Ways To Help Garden Pond Wildlife In Winter15th October 2022
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Late autumn is an ideal time of year to clean out your pond, before frogs and other wildlife return to spawn. You will also be causing the least disruption to your pond plants. The extent of the cleaning required will depend on the overall condition of the pond. Here is an overview of how to clean your pond ready for the spring.
If the pond is neglected and overgrown, and it has been several years since it had much TLC, you may need to almost completely drain the pond. On the other hand, if you have made a reasonable effort to maintain your pond, it is probably best to clean the pond without draining it.
An overgrown pond is not only an eyesore, but it will also be likely to have low oxygen levels, which makes it harder for fish, plants, and other aquatic life to thrive. The size of the pond also affects how quickly it becomes affected by rotting vegetation, debris, and so on. Smaller ponds need more regular cleaning than larger ones.
Cleaning out a polluted pond
If the pond water looks cloudy, and you notice a bad smell if you disturb the rotting vegetation on the bottom of the pond, it is likely that the water is stagnant and has a poor nutrient balance. In this case, it’s easiest to drain most of the water.
The first step is to find a suitable container to transfer any plants and creatures into whilst you carry out the clean. The marginal plants, which live on the shelves around the edge of the pond, can happily survive out of the water for as long as you need as long as they are kept damp.
Deep water plants such as Water lilies, Amphibious bistort and Water hawthorn will be ok for a few hours in the shade, but any longer and ideally they should be under water in a bucket or other container. Any submerged oxygenators should be kept in water, though if needs must they could be kept in a plastic bag or bin liner for a few hours or even overnight as long as they are not allowed to dry out.
It is easiest to drain the pond with a pump, which you can hire for the day if you don’t have your own. A small pond might be emptied with buckets and a few pairs of helping hands in an hour or two. Take care to remove any creatures and plants and transfer to the holding tank as you go along.
Dead or decaying vegetation which you intend to discard should be left on the side of the pond for a few hours, to give any sheltering wildlife the chance to return to the pond. The silt and rotting debris on the bottom of the pond can be scooped out with a spade, bucket or trowel, and recycled in the garden if you wish. Be careful not to damage the pond liner.
It’s recommended to retain a small amount of the silt, unless the pond has been heavily polluted with chemicals or oils. This is because it will contain some nutrients, bacteria and other microscopic pond life which will help rebalance the ecosystem of the pond more quickly when you fill it. You may also choose to retain some of the water for this purpose.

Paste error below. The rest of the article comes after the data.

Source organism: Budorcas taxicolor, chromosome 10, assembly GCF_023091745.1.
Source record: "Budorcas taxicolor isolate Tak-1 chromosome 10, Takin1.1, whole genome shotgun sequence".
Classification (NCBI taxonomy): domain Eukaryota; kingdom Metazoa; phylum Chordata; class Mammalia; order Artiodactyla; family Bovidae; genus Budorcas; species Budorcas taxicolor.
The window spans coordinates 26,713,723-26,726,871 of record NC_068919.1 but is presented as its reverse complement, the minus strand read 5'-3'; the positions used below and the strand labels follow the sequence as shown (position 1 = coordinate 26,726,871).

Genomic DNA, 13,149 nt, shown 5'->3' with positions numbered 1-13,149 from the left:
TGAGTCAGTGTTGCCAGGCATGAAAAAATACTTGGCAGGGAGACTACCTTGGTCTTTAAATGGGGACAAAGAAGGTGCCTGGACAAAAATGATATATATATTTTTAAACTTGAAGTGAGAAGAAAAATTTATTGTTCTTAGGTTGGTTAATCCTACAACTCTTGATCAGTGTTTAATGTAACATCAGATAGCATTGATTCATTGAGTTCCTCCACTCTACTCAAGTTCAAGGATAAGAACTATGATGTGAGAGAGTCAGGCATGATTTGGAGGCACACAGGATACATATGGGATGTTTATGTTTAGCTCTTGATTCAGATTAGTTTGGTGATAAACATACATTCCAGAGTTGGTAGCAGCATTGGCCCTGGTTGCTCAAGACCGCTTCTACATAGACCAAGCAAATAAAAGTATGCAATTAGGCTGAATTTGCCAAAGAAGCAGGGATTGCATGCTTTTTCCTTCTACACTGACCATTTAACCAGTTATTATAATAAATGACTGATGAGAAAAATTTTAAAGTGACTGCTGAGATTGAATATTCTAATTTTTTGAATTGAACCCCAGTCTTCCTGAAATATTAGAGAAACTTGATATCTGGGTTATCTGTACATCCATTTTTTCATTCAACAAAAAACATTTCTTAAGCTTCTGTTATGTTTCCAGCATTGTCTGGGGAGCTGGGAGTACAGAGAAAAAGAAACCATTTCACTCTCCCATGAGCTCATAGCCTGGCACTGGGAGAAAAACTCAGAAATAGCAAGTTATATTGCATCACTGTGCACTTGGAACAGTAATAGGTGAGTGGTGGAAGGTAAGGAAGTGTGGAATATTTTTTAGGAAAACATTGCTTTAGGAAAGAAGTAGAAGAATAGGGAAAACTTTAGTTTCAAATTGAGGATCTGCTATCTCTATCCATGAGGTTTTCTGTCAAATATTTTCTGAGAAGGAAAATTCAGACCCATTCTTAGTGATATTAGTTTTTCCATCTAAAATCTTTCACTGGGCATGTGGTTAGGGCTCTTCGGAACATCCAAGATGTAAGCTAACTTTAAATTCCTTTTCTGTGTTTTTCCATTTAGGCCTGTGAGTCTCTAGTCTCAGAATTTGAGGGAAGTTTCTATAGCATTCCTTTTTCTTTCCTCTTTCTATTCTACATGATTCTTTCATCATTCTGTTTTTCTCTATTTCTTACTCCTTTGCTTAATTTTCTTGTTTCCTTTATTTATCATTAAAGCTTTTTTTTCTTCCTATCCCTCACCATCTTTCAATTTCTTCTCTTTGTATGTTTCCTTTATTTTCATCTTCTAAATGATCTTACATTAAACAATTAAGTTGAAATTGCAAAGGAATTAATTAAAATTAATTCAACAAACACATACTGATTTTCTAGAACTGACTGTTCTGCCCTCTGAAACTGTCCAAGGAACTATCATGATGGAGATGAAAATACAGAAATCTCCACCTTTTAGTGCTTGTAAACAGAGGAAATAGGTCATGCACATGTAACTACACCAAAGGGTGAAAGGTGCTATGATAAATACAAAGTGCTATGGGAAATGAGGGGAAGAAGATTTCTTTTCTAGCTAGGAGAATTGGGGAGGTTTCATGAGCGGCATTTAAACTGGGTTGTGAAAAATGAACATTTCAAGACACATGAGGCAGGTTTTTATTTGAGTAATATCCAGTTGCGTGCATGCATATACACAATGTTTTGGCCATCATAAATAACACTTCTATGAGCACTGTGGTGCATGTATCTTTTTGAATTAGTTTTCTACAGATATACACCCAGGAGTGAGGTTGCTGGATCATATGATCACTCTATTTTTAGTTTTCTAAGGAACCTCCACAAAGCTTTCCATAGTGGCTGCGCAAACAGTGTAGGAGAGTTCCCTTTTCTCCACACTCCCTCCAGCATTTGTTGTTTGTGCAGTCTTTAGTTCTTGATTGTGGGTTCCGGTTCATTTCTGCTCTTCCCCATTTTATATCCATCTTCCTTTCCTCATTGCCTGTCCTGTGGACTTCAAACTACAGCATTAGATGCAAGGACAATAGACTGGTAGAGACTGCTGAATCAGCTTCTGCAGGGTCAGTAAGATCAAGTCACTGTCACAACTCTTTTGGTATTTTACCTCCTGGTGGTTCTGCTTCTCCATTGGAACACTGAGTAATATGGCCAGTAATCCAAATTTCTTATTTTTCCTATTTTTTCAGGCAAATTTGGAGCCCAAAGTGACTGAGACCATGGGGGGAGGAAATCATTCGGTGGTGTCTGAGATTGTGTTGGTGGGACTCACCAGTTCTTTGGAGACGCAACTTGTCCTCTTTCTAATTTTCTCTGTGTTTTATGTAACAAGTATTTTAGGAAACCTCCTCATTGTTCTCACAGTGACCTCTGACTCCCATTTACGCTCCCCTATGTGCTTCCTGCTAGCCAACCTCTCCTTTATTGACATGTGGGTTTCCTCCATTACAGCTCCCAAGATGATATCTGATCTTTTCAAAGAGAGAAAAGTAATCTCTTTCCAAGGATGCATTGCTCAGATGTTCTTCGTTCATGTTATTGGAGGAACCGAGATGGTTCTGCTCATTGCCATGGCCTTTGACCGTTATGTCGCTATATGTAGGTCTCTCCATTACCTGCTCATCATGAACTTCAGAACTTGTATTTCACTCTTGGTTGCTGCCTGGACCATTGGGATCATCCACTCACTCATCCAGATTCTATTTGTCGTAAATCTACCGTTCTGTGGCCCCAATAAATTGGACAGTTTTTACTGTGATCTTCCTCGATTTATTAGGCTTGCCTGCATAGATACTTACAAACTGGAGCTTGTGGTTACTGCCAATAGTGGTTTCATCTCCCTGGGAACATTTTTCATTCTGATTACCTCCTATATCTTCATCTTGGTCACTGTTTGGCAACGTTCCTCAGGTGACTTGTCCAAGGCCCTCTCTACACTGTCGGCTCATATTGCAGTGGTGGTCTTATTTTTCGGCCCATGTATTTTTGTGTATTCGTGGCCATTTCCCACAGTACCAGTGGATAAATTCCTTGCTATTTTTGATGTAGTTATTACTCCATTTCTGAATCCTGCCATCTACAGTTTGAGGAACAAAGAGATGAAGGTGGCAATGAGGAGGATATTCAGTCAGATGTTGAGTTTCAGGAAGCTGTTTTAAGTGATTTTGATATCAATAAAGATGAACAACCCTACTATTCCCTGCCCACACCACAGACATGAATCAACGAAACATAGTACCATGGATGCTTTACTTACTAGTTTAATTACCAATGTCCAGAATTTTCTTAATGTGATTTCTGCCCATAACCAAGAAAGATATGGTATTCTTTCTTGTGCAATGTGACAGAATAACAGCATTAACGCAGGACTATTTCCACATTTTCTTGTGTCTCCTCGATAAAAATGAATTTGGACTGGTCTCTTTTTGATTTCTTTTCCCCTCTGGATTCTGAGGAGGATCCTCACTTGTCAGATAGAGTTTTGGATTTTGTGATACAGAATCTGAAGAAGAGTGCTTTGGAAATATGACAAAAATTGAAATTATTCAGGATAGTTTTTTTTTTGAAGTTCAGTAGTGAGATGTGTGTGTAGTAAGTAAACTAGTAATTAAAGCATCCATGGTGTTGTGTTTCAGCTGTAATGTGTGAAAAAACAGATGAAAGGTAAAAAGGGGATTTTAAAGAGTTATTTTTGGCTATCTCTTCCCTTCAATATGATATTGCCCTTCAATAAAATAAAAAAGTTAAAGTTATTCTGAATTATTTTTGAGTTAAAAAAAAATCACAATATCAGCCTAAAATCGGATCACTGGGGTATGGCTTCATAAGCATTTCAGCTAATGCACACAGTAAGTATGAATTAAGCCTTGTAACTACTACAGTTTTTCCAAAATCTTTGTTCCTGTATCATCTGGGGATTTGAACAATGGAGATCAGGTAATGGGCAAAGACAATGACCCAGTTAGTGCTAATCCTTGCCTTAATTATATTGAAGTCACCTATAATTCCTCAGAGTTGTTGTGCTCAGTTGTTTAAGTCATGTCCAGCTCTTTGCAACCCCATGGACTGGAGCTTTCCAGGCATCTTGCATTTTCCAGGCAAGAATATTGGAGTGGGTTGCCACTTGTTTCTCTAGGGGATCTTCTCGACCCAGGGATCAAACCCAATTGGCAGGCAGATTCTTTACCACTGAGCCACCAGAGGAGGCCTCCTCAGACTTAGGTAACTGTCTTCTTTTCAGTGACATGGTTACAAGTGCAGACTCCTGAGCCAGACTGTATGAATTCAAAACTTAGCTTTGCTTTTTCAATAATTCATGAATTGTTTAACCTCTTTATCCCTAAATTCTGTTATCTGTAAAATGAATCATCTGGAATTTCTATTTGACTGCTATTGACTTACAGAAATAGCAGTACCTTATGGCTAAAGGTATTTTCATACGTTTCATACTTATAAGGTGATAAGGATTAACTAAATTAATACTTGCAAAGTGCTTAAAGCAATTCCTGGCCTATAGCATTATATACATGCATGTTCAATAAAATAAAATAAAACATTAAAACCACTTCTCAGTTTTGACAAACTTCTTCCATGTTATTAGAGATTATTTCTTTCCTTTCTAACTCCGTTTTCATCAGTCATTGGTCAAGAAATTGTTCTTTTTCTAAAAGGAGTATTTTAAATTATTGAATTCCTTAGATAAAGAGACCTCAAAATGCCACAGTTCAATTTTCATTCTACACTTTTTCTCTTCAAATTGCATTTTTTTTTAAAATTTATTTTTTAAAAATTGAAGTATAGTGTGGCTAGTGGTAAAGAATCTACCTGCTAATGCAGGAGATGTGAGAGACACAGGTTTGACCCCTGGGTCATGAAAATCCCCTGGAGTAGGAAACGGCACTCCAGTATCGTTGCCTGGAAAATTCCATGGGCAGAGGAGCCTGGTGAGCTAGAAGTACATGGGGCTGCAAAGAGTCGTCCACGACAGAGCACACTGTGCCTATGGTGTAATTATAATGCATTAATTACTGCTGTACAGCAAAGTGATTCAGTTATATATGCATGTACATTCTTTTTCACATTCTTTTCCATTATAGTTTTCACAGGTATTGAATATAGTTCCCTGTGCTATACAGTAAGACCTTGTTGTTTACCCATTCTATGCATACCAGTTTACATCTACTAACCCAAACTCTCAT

Do not be tempted to scrub the dirt or slime off the liner of the pond or any rocks or stones in the pond as you are just making work for yourself, and this natural biofilm supports billions of microbes which help to keep the pond healthy and clean. Return any silt and water you want to retain to the pond, and position the deep water pond plants which are grounded at the base of the pond.
It’s best to refill the pond with rainwater collected in a water butt if possible, so try and have one in place during the weeks leading up to your clean out. If this is not possible, let any tap water stand for a 24 hours before adding the creatures and plants back to your pond.
Remember that completely changing the water in your pond will mean that the ecosystem will take several months to re-establish itself. It’s important therefore to have the right balance of plants to oxygenate the water and build up nutrient levels, and inhibit algae growth.
Look for a mixture of hardy submerged plants such as Hornwort, Willow moss and Water crowfoot. Floating plants such as Water lilies, Amphibious bistort or Frogbit are important to provide shade and shelter, and marginals such as Water forget-me-not, Creeping jenny and Lesser spearwort are good choices to place on the shallower ledges around the edge of the pond.
Cleaning a pond without draining it
If the water is reasonably clear, then you are best to avoid changing the water. Remove any floating debris with a net or garden rake, and cut back any decaying plants above the water line. Some reeds, rushes and grasses have quite interesting winter foliage even when dead, so you may choose to leave cutting these back until late winter or early spring -just be careful not to chop back any new season’s growth.
If your pond suffers from Duckweed, remove as much as possible with a fine sieve as any that remains will die back and spores will over-winter in pond ready to grow again in the spring. Remember that in the autumn, brown plants are not dead and will regenerate in spring, so don’t throw them out.
If the sediment at the bottom of the pond is foul smelling, scoop most of it out with a fine net or a pond vacuum. Thin out any pond plants which have become overgrown, so that around two third of the pond surface is visible, and the water does not look soupy. Finally top up the water if necessary.